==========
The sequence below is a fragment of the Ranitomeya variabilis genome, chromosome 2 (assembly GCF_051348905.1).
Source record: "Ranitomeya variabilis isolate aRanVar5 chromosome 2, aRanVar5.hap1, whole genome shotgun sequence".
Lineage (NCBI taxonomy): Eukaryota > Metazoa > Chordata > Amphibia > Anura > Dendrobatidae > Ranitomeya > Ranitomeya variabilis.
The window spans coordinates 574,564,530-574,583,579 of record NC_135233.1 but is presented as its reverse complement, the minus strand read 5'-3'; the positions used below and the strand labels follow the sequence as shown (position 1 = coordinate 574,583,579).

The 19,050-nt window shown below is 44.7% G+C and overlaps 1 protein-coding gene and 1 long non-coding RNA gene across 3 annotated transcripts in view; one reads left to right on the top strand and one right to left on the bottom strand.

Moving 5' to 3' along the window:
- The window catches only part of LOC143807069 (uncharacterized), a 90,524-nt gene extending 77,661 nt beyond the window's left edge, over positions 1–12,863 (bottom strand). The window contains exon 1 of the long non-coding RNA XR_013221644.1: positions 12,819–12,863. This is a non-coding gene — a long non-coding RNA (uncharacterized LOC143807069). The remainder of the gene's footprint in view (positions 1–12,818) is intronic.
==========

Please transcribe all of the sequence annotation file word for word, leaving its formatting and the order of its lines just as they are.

The sequence below is a fragment of the Ranitomeya variabilis genome, chromosome 2 (assembly GCF_051348905.1).
Source record: "Ranitomeya variabilis isolate aRanVar5 chromosome 2, aRanVar5.hap1, whole genome shotgun sequence".
Lineage (NCBI taxonomy): Eukaryota > Metazoa > Chordata > Amphibia > Anura > Dendrobatidae > Ranitomeya > Ranitomeya variabilis.
The window spans coordinates 574,564,530-574,583,579 of record NC_135233.1 but is presented as its reverse complement, the minus strand read 5'-3'; the positions used below and the strand labels follow the sequence as shown (position 1 = coordinate 574,583,579).

The 19,050-nt window shown below is 44.7% G+C and overlaps 1 protein-coding gene and 1 long non-coding RNA gene across 3 annotated transcripts in view; one reads left to right on the top strand and one right to left on the bottom strand.

Moving 5' to 3' along the window:
- The window catches only part of LOC143807069 (uncharacterized), a 90,524-nt gene extending 77,661 nt beyond the window's left edge, over positions 1–12,863 (bottom strand). The window contains exon 1 of the long non-coding RNA XR_013221644.1: positions 12,819–12,863. This is a non-coding gene — a long non-coding RNA (uncharacterized LOC143807069). The remainder of the gene's footprint in view (positions 1–12,818) is intronic.